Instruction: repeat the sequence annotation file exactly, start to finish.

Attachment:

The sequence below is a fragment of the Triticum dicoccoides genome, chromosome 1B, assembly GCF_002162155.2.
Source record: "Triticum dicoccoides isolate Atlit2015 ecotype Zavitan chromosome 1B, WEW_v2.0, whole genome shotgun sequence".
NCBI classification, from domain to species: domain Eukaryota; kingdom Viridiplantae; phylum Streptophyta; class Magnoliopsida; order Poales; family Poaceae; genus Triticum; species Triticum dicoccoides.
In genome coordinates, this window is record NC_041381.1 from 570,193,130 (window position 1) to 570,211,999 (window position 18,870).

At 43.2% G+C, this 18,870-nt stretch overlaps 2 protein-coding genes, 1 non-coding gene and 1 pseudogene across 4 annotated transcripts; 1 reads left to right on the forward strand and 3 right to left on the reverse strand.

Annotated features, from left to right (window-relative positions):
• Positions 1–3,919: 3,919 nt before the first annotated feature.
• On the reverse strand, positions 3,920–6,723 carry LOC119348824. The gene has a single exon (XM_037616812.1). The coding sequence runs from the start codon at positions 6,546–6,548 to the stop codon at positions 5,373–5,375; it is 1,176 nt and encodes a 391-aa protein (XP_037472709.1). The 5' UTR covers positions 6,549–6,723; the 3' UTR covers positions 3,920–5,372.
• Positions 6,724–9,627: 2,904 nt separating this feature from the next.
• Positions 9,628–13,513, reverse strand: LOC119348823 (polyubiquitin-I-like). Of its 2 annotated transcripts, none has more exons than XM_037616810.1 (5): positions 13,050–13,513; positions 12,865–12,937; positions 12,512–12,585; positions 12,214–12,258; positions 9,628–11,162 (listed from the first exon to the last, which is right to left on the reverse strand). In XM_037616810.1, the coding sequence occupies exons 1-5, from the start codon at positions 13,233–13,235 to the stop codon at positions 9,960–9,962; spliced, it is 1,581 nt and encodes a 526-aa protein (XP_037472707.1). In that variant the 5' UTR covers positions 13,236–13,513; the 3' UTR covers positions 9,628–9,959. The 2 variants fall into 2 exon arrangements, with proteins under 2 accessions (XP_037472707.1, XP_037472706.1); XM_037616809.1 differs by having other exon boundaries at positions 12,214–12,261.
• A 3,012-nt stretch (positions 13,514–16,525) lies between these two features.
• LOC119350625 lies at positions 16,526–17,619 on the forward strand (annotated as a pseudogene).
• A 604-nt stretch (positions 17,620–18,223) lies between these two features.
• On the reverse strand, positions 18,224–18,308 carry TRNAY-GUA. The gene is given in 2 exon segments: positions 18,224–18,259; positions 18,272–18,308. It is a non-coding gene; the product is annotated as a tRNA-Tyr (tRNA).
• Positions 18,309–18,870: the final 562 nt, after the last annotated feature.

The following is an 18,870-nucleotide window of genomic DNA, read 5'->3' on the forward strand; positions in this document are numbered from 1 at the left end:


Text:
The sequence below is a fragment of the Triticum dicoccoides genome, chromosome 1B, assembly GCF_002162155.2.
Source record: "Triticum dicoccoides isolate Atlit2015 ecotype Zavitan chromosome 1B, WEW_v2.0, whole genome shotgun sequence".
NCBI classification, from domain to species: domain Eukaryota; kingdom Viridiplantae; phylum Streptophyta; class Magnoliopsida; order Poales; family Poaceae; genus Triticum; species Triticum dicoccoides.
In genome coordinates, this window is record NC_041381.1 from 570,193,130 (window position 1) to 570,211,999 (window position 18,870).

At 43.2% G+C, this 18,870-nt stretch overlaps 2 protein-coding genes, 1 non-coding gene and 1 pseudogene across 4 annotated transcripts; 1 reads left to right on the forward strand and 3 right to left on the reverse strand.

Annotated features, from left to right (window-relative positions):
• Positions 1–3,919: 3,919 nt before the first annotated feature.
• On the reverse strand, positions 3,920–6,723 carry LOC119348824. The gene has a single exon (XM_037616812.1). The coding sequence runs from the start codon at positions 6,546–6,548 to the stop codon at positions 5,373–5,375; it is 1,176 nt and encodes a 391-aa protein (XP_037472709.1). The 5' UTR covers positions 6,549–6,723; the 3' UTR covers positions 3,920–5,372.
• Positions 6,724–9,627: 2,904 nt separating this feature from the next.
• Positions 9,628–13,513, reverse strand: LOC119348823 (polyubiquitin-I-like). Of its 2 annotated transcripts, none has more exons than XM_037616810.1 (5): positions 13,050–13,513; positions 12,865–12,937; positions 12,512–12,585; positions 12,214–12,258; positions 9,628–11,162 (listed from the first exon to the last, which is right to left on the reverse strand). In XM_037616810.1, the coding sequence occupies exons 1-5, from the start codon at positions 13,233–13,235 to the stop codon at positions 9,960–9,962; spliced, it is 1,581 nt and encodes a 526-aa protein (XP_037472707.1). In that variant the 5' UTR covers positions 13,236–13,513; the 3' UTR covers positions 9,628–9,959. The 2 variants fall into 2 exon arrangements, with proteins under 2 accessions (XP_037472707.1, XP_037472706.1); XM_037616809.1 differs by having other exon boundaries at positions 12,214–12,261.
• A 3,012-nt stretch (positions 13,514–16,525) lies between these two features.
• LOC119350625 lies at positions 16,526–17,619 on the forward strand (annotated as a pseudogene).
• A 604-nt stretch (positions 17,620–18,223) lies between these two features.
• On the reverse strand, positions 18,224–18,308 carry TRNAY-GUA. The gene is given in 2 exon segments: positions 18,224–18,259; positions 18,272–18,308. It is a non-coding gene; the product is annotated as a tRNA-Tyr (tRNA).
• Positions 18,309–18,870: the final 562 nt, after the last annotated feature.

The following is an 18,870-nucleotide window of genomic DNA, read 5'->3' on the forward strand; positions in this document are numbered from 1 at the left end: